United will no longer offer early boarding to families with children. The line has replaced Continental’s former policy—offering early boarding for groups with kids—with its own less family-friendly approach.
Passengers who need extra help may still get an early start, but a party won’t get to board early just because it includes kids. The rest of the industry is split on this issue. Delta and JetBlue, for example, offer early boarding for children; American does not.
This is yet another instance of the big airlines’ current focus: They want to favor high-ranking frequent flyers and travelers on expensive tickets—their best customers—over occasional leisure travelers, who exhibit less brand loyalty and buy by price.
Early boarding is increasingly important to an airline’s best customers because a head start getting into the cabin gives them first shot at snagging precious overhead bin space. Thanks to checked baggage fees, travelers are relying more on carry-on luggage, and those overhead bins typically fill up well before everyone has boarded the plane.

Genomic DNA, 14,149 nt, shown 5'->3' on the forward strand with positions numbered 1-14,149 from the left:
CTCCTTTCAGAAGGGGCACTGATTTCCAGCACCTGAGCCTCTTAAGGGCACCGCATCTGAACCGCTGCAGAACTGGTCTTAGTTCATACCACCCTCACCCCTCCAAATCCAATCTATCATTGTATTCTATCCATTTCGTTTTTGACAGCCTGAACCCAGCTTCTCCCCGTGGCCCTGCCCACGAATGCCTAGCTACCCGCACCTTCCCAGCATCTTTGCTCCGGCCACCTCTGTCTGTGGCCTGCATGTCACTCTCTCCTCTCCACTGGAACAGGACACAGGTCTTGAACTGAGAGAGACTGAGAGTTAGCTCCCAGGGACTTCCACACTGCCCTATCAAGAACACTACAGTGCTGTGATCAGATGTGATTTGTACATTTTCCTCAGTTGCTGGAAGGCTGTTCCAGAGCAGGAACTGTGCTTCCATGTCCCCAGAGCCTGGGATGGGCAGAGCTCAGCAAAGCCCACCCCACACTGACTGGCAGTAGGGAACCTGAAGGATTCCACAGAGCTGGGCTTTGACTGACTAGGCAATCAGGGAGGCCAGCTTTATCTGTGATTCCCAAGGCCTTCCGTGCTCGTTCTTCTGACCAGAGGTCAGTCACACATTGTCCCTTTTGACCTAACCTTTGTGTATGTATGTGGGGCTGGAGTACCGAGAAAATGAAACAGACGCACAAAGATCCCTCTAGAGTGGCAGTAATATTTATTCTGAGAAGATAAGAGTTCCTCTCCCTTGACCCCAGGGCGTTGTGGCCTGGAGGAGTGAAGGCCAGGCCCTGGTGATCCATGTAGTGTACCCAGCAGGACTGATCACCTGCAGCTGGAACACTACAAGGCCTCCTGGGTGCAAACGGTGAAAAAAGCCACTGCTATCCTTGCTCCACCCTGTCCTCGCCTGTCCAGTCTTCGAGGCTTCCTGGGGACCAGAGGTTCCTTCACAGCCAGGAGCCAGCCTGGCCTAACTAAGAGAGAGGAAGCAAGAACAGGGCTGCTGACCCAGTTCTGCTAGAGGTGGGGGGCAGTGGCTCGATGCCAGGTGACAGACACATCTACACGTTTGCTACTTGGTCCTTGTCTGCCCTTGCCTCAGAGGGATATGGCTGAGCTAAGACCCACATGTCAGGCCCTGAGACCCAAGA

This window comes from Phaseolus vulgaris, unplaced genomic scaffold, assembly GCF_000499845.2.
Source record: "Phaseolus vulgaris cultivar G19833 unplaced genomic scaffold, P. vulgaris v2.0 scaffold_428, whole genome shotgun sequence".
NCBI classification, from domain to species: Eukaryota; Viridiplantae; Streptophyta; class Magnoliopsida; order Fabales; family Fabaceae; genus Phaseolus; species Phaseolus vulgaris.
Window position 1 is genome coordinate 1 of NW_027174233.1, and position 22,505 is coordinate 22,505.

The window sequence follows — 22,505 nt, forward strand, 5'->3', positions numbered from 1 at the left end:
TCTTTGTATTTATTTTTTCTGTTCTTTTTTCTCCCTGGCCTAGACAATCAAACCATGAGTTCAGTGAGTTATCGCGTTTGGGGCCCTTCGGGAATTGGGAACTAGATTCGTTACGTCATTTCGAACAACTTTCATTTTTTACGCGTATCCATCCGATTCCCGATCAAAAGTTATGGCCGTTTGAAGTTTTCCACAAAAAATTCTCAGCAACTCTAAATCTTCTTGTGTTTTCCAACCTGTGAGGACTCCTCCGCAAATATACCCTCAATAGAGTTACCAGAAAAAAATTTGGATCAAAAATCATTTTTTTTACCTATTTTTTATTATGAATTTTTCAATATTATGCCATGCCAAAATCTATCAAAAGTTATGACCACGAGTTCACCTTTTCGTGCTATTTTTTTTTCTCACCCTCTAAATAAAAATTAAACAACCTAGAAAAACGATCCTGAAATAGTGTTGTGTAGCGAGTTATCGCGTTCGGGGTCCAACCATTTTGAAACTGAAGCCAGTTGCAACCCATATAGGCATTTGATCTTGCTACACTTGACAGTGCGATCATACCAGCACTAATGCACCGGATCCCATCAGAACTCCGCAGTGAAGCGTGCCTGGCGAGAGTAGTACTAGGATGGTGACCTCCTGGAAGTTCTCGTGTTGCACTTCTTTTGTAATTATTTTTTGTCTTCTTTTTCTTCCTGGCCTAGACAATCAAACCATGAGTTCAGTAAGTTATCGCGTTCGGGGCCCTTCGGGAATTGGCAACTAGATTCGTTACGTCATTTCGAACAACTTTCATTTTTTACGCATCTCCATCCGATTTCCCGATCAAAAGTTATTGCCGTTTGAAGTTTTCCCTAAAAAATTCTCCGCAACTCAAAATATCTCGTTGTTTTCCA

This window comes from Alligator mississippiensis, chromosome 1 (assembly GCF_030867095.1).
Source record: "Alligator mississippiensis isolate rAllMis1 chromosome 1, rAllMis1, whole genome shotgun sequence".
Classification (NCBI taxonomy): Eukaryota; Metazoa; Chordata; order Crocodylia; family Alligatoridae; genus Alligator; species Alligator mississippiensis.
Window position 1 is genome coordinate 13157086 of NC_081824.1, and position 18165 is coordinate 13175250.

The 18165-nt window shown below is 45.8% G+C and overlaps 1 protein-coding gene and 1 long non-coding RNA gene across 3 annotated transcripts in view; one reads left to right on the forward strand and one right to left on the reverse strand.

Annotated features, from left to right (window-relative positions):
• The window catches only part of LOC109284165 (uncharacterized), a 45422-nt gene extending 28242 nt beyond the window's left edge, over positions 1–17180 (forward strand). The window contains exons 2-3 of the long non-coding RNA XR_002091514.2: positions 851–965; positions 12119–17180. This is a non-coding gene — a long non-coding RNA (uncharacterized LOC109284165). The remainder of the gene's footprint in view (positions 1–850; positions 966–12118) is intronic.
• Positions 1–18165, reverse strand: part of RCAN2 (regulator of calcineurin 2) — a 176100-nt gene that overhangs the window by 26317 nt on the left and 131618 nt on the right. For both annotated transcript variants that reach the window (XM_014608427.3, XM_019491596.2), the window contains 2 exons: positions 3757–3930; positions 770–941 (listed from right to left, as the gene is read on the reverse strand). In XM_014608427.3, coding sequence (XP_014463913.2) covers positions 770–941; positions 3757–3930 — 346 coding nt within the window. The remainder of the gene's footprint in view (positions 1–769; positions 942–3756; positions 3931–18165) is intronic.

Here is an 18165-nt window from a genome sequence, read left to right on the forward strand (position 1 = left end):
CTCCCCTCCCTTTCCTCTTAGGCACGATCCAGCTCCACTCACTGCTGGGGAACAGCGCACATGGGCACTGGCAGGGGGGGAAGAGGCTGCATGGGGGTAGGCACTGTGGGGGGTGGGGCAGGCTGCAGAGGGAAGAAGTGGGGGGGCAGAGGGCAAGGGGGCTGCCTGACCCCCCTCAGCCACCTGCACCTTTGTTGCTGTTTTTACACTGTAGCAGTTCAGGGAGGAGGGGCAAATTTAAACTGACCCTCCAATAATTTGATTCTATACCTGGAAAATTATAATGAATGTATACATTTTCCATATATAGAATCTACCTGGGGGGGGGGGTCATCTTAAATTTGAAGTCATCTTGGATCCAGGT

If the bins are full before everyone has stowed their bags, airlines typically will check excess bags at the gate and waive the usual checked-bag fees. But many frequent travelers prefer carrying luggage on the plane, not only to avoid fees but also to avoid waiting for baggage delivery—so the early boarding is a real advantage.
These days, most big carriers will do as much as they can for the business travelers and frequent flyers, and as little as they can for the folks on cheap tickets. You aren’t really surprised, are you? Take our poll and tell us what you think:
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